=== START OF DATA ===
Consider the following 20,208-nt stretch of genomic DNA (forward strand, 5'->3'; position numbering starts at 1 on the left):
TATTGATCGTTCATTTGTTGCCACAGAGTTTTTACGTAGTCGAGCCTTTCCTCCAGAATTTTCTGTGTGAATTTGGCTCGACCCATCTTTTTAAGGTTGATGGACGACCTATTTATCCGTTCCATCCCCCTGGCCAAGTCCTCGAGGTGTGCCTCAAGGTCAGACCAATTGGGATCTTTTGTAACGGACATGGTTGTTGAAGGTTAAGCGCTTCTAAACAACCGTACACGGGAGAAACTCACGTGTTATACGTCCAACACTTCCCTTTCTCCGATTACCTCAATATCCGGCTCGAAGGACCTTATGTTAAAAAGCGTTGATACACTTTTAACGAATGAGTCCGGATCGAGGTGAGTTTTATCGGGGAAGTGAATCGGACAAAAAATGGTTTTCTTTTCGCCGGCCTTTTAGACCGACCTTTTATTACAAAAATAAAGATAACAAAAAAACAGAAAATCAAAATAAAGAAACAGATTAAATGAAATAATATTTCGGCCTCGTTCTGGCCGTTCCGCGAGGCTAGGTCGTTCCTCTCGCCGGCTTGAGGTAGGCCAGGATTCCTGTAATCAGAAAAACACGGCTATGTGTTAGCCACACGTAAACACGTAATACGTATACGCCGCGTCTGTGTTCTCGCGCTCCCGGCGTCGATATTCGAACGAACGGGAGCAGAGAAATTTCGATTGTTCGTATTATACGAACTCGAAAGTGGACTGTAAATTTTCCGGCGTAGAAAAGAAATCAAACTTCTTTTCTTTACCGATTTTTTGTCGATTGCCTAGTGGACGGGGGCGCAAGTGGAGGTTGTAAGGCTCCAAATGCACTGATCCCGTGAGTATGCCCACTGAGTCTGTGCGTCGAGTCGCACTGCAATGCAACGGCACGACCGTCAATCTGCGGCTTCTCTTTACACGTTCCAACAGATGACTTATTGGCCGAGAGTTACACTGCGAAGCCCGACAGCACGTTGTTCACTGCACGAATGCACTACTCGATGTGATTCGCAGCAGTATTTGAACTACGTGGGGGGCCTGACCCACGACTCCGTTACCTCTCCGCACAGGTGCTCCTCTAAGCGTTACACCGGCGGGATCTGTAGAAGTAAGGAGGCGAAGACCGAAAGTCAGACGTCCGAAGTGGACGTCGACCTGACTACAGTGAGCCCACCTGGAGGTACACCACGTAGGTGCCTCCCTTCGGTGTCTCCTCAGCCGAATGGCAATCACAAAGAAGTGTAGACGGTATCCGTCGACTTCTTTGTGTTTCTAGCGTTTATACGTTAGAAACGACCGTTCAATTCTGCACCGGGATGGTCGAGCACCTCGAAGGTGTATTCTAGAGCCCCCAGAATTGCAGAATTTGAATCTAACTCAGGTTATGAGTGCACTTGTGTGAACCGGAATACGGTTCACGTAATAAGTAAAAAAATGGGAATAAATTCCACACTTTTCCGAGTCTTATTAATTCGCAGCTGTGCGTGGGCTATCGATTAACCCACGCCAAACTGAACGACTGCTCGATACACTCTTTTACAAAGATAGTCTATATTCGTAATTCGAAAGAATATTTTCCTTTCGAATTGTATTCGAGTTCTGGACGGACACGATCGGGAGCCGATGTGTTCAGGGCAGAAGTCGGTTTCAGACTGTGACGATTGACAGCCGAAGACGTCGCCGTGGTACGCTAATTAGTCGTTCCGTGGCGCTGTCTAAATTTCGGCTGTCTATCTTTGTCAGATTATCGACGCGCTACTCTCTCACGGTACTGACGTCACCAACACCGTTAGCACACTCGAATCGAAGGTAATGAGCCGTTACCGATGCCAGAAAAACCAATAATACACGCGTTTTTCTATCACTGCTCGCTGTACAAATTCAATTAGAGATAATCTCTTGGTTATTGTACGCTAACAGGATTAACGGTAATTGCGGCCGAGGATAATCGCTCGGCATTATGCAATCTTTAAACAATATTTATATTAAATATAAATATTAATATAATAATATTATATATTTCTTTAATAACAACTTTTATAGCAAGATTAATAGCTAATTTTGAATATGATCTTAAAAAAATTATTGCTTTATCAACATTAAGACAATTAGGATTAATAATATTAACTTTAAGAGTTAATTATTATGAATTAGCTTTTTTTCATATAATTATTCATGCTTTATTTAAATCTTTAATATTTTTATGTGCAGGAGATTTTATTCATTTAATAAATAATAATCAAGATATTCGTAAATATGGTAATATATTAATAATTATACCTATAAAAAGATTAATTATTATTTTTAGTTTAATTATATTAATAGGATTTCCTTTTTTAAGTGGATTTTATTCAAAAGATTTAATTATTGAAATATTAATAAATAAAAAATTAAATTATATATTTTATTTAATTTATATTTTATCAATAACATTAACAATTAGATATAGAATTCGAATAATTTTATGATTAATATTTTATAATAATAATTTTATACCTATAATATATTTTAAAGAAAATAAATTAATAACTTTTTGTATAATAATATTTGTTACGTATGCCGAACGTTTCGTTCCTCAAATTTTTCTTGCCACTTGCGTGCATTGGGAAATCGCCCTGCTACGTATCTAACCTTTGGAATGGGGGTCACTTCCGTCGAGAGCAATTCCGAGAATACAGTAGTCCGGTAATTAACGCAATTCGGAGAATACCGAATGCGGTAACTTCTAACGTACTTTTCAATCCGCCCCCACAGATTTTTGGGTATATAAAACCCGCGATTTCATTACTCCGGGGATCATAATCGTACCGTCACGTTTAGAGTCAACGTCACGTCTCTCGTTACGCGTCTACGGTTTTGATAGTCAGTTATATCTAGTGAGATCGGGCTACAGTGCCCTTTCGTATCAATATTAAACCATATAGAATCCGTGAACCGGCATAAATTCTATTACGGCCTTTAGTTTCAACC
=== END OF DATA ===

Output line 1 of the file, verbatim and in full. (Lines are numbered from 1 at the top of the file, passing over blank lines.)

Consider the following 20,208-nt stretch of genomic DNA (forward strand, 5'->3'; position numbering starts at 1 on the left):